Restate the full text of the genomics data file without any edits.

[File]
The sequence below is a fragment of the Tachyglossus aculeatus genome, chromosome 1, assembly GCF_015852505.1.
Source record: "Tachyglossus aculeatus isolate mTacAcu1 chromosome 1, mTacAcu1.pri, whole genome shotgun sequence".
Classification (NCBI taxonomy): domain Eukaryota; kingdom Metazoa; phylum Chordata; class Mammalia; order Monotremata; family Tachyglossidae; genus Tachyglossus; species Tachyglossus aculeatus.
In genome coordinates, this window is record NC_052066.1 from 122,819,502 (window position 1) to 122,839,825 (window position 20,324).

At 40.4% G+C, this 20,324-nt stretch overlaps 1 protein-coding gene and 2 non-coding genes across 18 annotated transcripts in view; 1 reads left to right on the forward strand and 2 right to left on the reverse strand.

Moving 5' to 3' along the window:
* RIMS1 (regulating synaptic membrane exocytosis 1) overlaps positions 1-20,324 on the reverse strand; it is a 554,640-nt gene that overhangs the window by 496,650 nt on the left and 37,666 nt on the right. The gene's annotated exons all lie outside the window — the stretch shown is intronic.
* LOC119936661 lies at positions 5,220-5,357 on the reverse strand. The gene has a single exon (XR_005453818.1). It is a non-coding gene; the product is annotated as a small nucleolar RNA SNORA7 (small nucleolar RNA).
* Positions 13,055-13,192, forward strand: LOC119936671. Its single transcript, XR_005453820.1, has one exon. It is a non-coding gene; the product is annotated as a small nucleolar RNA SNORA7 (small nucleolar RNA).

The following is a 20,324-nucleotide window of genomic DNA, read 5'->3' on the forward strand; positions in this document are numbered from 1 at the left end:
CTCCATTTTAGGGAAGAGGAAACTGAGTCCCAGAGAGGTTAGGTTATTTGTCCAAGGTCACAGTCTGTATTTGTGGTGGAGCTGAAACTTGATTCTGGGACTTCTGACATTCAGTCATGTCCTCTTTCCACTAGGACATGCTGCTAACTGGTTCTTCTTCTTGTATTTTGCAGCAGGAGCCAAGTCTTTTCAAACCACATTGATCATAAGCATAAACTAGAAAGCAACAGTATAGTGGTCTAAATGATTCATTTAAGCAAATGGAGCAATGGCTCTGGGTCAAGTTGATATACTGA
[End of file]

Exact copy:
The sequence below is a fragment of the Tachyglossus aculeatus genome, chromosome 1, assembly GCF_015852505.1.
Source record: "Tachyglossus aculeatus isolate mTacAcu1 chromosome 1, mTacAcu1.pri, whole genome shotgun sequence".
Classification (NCBI taxonomy): domain Eukaryota; kingdom Metazoa; phylum Chordata; class Mammalia; order Monotremata; family Tachyglossidae; genus Tachyglossus; species Tachyglossus aculeatus.
In genome coordinates, this window is record NC_052066.1 from 122,819,502 (window position 1) to 122,839,825 (window position 20,324).

At 40.4% G+C, this 20,324-nt stretch overlaps 1 protein-coding gene and 2 non-coding genes across 18 annotated transcripts in view; 1 reads left to right on the forward strand and 2 right to left on the reverse strand.

Moving 5' to 3' along the window:
* RIMS1 (regulating synaptic membrane exocytosis 1) overlaps positions 1-20,324 on the reverse strand; it is a 554,640-nt gene that overhangs the window by 496,650 nt on the left and 37,666 nt on the right. The gene's annotated exons all lie outside the window — the stretch shown is intronic.
* LOC119936661 lies at positions 5,220-5,357 on the reverse strand. The gene has a single exon (XR_005453818.1). It is a non-coding gene; the product is annotated as a small nucleolar RNA SNORA7 (small nucleolar RNA).
* Positions 13,055-13,192, forward strand: LOC119936671. Its single transcript, XR_005453820.1, has one exon. It is a non-coding gene; the product is annotated as a small nucleolar RNA SNORA7 (small nucleolar RNA).

The following is a 20,324-nucleotide window of genomic DNA, read 5'->3' on the forward strand; positions in this document are numbered from 1 at the left end:
CTCCATTTTAGGGAAGAGGAAACTGAGTCCCAGAGAGGTTAGGTTATTTGTCCAAGGTCACAGTCTGTATTTGTGGTGGAGCTGAAACTTGATTCTGGGACTTCTGACATTCAGTCATGTCCTCTTTCCACTAGGACATGCTGCTAACTGGTTCTTCTTCTTGTATTTTGCAGCAGGAGCCAAGTCTTTTCAAACCACATTGATCATAAGCATAAACTAGAAAGCAACAGTATAGTGGTCTAAATGATTCATTTAAGCAAATGGAGCAATGGCTCTGGGTCAAGTTGATATACTGA